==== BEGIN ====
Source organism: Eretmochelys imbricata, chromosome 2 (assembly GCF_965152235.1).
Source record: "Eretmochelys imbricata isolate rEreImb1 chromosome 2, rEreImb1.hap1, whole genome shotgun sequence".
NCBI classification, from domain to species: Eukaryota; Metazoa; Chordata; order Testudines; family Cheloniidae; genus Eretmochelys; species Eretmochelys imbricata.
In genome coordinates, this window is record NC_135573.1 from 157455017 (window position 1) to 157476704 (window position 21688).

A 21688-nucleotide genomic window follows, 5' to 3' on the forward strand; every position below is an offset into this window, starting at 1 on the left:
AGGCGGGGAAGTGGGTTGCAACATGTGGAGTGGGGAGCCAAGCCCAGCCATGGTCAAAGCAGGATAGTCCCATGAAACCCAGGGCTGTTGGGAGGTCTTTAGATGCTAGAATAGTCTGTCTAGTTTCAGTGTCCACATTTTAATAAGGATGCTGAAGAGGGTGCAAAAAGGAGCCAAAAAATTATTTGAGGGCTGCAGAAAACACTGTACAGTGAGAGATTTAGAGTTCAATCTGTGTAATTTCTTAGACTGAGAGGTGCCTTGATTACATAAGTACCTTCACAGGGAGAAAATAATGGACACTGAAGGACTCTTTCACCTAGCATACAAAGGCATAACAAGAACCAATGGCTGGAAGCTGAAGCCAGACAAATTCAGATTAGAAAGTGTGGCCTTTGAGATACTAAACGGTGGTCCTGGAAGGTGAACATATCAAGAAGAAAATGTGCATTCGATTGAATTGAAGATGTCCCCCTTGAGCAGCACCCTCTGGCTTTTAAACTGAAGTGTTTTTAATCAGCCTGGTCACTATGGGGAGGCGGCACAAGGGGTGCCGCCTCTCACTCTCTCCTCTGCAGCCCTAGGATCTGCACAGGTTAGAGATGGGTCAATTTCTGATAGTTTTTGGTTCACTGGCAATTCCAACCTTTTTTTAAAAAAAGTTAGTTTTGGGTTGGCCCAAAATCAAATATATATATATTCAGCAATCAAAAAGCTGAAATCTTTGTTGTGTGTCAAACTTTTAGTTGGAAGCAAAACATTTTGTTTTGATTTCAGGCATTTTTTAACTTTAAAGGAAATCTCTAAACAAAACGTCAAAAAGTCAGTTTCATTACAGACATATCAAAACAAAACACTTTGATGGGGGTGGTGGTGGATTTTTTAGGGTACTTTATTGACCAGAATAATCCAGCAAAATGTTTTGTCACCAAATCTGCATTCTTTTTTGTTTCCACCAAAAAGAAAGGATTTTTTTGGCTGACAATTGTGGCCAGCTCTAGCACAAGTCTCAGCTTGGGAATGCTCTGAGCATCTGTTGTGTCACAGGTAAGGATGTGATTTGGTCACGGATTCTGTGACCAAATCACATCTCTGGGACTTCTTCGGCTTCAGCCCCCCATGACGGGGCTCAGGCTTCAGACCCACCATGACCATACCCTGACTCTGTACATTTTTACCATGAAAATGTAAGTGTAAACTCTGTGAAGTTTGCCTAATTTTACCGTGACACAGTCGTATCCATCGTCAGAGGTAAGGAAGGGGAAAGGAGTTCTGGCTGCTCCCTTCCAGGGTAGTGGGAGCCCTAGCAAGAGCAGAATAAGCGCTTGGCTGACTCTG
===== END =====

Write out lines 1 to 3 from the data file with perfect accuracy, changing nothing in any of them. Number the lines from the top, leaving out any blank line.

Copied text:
Source organism: Eretmochelys imbricata, chromosome 2 (assembly GCF_965152235.1).
Source record: "Eretmochelys imbricata isolate rEreImb1 chromosome 2, rEreImb1.hap1, whole genome shotgun sequence".
NCBI classification, from domain to species: Eukaryota; Metazoa; Chordata; order Testudines; family Cheloniidae; genus Eretmochelys; species Eretmochelys imbricata.